Judging Evil: Rethinking the Law of Murder and Manslaughter

By Samuel H. Pillsbury | Go to book overview
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Crimes of Indifference

“I'm not a racist. I don't hate anybody.”

“He's not a bad person. He didn't mean to hurt anyone.”

“The worst you can say of her is that she was a little careless. She did not realize what would happen.”

Each of these speakers makes a common assumption about evildoing. Each assumes that to do evil a person must act with hostile intent or at least with the awareness that harm to another is likely to result. Each assumes that without intent or awareness, the actor is blameless. I disagree. The failure to look out for and prevent doing harm to others may be culpable, even without actual awareness of risk. It represents one of the most common forms of evil, which deserves more attention in both law and everyday morals.

In this chapter we move from intentional to unintentional criminal homicide. Specifically, we take up the mens rea rules for depraved heart murder and involuntary manslaughter.1 I argue that the modern trend to require that the defendant have actual awareness of fatal risks for serious criminal punishment is a mistake, based on a misconception of responsible choice. When a person acts in a way that involves obvious and unjustified risks to human life and causes death, punishment may be deserved even if the actor never realized the risks of her behavior, as long as the person's conduct demonstrates an attitude of indifference to the welfare of others.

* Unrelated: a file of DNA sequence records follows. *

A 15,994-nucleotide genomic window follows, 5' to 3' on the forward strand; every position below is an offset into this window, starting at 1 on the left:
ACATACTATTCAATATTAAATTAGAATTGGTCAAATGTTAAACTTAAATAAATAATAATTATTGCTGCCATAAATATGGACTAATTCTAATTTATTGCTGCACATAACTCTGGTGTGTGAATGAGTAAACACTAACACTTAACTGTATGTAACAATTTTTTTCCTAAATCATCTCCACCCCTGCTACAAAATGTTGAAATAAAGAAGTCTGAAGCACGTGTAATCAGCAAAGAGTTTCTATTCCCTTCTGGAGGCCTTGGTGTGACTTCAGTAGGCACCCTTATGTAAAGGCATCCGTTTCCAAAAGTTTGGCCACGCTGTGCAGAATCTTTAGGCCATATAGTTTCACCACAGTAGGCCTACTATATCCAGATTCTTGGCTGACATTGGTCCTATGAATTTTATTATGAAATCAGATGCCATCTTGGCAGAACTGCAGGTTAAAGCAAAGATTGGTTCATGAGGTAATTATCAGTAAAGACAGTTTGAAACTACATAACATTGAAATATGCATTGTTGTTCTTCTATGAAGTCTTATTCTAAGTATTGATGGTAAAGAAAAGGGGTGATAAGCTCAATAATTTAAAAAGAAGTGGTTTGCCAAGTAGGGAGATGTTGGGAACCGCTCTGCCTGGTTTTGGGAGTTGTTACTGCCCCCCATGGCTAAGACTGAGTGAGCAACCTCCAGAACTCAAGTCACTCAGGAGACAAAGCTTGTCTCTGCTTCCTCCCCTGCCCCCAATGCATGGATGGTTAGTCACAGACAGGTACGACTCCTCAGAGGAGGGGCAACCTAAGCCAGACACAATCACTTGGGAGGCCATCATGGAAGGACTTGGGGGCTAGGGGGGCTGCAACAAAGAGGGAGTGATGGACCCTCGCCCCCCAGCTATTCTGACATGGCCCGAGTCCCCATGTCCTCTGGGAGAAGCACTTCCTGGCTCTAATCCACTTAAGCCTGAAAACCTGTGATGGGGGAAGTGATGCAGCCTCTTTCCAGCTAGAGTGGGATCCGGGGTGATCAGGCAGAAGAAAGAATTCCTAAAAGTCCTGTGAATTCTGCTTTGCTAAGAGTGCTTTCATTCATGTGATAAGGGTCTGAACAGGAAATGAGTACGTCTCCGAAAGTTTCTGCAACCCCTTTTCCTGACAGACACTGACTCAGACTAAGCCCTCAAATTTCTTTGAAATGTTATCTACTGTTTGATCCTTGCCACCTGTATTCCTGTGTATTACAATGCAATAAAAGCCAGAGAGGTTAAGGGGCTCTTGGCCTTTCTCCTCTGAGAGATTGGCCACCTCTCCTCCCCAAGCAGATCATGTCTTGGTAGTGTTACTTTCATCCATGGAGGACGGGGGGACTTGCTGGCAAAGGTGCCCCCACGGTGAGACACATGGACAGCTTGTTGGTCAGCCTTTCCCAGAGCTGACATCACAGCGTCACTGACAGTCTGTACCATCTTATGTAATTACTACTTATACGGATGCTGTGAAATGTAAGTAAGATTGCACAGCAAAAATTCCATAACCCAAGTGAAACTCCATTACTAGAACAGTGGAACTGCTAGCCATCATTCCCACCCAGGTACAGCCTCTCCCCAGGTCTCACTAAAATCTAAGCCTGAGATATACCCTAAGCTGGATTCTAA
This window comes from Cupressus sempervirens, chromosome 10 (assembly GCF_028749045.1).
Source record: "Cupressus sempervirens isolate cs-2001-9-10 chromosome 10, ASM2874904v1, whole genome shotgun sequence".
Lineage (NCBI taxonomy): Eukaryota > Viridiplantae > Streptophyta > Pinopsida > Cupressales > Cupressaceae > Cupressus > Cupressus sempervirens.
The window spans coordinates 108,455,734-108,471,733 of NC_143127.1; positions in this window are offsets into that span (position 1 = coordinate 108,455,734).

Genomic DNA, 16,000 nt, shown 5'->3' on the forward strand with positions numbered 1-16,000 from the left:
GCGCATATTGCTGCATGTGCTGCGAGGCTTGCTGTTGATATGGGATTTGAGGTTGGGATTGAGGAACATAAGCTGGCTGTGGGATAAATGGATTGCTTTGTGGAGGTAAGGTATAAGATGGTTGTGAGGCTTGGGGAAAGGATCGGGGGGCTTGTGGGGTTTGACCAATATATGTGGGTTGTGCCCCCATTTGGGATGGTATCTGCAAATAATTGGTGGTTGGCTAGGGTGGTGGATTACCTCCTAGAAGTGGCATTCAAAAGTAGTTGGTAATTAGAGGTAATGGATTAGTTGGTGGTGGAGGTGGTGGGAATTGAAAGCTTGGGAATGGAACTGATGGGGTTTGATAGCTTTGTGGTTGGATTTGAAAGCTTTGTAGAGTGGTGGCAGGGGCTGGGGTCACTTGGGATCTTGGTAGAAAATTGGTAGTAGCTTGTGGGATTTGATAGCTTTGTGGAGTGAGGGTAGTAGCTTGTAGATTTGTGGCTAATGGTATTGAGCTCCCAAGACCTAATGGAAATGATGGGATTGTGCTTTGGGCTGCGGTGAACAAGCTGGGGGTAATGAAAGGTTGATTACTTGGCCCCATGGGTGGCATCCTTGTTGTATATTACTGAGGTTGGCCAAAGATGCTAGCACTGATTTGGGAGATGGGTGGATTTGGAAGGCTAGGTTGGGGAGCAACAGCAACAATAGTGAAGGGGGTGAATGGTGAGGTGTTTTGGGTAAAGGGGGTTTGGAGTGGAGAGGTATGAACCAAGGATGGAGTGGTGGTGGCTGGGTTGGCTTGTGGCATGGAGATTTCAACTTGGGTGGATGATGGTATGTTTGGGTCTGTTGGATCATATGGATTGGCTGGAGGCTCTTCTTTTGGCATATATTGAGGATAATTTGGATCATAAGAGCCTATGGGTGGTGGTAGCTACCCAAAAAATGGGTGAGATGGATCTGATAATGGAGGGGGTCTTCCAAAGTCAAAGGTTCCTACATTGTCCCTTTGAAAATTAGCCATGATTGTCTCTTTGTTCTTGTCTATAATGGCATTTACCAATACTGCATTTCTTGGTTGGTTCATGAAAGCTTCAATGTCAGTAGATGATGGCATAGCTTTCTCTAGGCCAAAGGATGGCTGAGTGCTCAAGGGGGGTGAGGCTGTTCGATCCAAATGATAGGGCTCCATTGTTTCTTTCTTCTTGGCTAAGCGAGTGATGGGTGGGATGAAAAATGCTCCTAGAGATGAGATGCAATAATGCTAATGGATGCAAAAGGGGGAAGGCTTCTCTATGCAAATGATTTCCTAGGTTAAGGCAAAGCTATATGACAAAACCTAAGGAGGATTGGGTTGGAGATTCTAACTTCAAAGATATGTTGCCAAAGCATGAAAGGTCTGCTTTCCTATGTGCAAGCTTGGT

We begin the consideration of the two rival approaches to culpability— what I call the awareness and the indifference approaches—with a review of the basic law of murder and manslaughter as applied to unintentional homicides. We then move to an overview of the basic arguments in favor of awareness of risk as the key to culpability. We find that at the center of the dispute between indifference and awareness approaches is a disagreement about responsible choice—about what kinds of mental activities count as choices. Awareness advocates see choice as what occurs following perception of certain morally critical facts; indifference advocates urge that the perceptive process be considered part of choice, so that the failure to


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Judging Evil: Rethinking the Law of Murder and Manslaughter


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